Travels of Thelonious

ISBN: 0689876858
ISBN 13: 9780689876851
By: Susan Schade Jon Buller

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Adventure Animals Children Childrens Dystopian Fiction Graphic Graphic Novels Juvenile To Read

About this book

In a world of talking animals, there is one burning question: Did humans ever exist? Thelonious Chipmunk believes he has proof that they did: a postcard showing a building made of concrete and glass. But his sister thinks the postcard's just a dumb piece of paper, and that humans are only make-believe. Then one day a flash flood carries Thelonious away. When he comes to, he's in a strange world that looks something like his postcard, but not quite. Then he realizes that this is the city on his postcard, only crumbling and decaying. But if this means humans did exist, where did they go? Thelonious, along with some new friends, sets off to find out. And thus, the adventure begins!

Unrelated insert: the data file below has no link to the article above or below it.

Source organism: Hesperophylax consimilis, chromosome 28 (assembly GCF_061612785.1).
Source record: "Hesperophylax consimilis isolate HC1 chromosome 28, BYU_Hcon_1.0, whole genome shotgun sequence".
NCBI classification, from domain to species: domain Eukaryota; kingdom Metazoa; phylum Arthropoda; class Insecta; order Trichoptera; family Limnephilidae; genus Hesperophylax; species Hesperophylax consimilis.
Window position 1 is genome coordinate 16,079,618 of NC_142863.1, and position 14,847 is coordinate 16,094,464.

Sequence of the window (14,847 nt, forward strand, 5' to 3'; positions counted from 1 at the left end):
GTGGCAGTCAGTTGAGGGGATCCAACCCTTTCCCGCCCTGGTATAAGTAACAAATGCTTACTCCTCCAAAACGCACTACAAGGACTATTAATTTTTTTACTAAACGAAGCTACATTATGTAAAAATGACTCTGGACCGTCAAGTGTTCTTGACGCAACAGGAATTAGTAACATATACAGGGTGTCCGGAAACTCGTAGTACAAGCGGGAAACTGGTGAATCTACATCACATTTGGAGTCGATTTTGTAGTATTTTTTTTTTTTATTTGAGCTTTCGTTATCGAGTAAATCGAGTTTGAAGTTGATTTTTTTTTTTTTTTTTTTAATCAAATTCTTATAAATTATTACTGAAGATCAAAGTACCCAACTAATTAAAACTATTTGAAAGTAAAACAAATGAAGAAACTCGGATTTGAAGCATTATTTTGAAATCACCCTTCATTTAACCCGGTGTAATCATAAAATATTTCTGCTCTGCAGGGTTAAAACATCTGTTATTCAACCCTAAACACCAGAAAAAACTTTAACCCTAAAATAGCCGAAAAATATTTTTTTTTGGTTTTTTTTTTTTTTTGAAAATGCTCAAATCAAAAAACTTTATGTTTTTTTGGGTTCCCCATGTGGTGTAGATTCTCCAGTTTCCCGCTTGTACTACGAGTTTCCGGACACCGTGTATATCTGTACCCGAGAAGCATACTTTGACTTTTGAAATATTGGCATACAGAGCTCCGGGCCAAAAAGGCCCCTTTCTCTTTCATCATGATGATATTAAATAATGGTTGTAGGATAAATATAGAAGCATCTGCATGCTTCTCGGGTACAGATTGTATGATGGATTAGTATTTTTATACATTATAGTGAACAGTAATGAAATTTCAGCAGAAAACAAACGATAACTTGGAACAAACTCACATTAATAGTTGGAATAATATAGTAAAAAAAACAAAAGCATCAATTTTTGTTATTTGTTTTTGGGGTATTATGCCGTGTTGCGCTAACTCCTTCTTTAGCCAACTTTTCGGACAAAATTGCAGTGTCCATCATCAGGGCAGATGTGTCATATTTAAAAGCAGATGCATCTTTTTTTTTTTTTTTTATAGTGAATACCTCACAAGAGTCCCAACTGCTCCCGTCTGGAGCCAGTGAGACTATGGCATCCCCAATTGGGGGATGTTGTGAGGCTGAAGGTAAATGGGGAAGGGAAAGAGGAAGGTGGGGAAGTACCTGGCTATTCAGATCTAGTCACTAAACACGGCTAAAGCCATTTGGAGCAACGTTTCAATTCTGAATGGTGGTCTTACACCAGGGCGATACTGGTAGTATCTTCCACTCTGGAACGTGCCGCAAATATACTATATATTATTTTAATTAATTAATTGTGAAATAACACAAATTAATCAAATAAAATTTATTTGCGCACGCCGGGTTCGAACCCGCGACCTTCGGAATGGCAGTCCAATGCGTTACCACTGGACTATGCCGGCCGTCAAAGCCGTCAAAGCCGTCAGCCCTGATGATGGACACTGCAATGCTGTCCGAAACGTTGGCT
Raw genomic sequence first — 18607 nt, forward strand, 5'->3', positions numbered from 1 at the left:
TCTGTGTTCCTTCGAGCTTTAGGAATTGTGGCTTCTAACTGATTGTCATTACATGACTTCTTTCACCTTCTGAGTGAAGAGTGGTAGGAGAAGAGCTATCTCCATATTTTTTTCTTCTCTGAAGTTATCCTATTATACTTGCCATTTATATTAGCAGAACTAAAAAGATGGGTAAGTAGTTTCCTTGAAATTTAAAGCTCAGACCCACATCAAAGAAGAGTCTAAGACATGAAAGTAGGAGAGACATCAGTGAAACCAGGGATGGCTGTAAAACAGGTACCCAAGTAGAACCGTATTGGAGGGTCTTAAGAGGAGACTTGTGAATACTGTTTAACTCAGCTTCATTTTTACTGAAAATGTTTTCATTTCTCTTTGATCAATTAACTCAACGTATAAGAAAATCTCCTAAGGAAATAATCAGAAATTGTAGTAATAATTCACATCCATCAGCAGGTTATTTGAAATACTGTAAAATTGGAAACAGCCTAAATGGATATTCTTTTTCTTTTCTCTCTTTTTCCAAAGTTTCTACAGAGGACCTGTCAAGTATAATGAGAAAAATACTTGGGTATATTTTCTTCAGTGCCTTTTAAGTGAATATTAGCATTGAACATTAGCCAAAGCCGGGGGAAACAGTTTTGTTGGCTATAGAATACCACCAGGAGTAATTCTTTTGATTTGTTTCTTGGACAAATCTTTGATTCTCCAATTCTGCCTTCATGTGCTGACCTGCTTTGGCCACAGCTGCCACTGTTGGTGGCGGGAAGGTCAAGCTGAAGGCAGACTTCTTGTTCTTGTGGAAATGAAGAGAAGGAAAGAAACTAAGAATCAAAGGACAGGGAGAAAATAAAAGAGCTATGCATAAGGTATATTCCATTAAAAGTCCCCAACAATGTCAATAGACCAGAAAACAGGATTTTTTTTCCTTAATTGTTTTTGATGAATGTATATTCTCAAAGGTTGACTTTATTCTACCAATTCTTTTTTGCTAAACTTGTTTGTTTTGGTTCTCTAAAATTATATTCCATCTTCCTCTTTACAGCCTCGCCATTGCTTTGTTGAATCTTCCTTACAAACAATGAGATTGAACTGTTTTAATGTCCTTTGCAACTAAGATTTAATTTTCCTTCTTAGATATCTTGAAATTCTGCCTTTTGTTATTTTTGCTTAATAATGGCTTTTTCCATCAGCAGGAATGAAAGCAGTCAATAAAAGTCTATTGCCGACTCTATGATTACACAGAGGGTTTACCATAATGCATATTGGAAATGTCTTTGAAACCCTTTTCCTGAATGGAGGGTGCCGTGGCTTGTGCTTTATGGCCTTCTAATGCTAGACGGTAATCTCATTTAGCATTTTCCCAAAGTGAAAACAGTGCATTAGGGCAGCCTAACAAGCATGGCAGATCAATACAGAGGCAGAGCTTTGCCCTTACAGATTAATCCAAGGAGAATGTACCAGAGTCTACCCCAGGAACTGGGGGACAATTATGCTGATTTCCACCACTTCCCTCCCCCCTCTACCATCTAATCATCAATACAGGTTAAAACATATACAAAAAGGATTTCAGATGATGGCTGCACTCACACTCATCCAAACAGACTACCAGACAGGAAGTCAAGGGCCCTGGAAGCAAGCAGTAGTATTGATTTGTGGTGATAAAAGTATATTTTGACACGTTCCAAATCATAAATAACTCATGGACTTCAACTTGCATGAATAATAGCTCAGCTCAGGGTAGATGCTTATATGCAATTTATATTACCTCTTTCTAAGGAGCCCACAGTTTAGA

Reader's Thoughts

Gail Gauthier

I found an e-mail today that included a mention of this book, which I'd forgotten about. I read Travels of Thelonious as part of my judging duties the year I was on the Cybils committee for science fiction and fantasy. It was a really beautiful looking book and I liked the story. I think I made a joke at my blog about its being a child's first apocalyptic story.

Chinasa Izeogu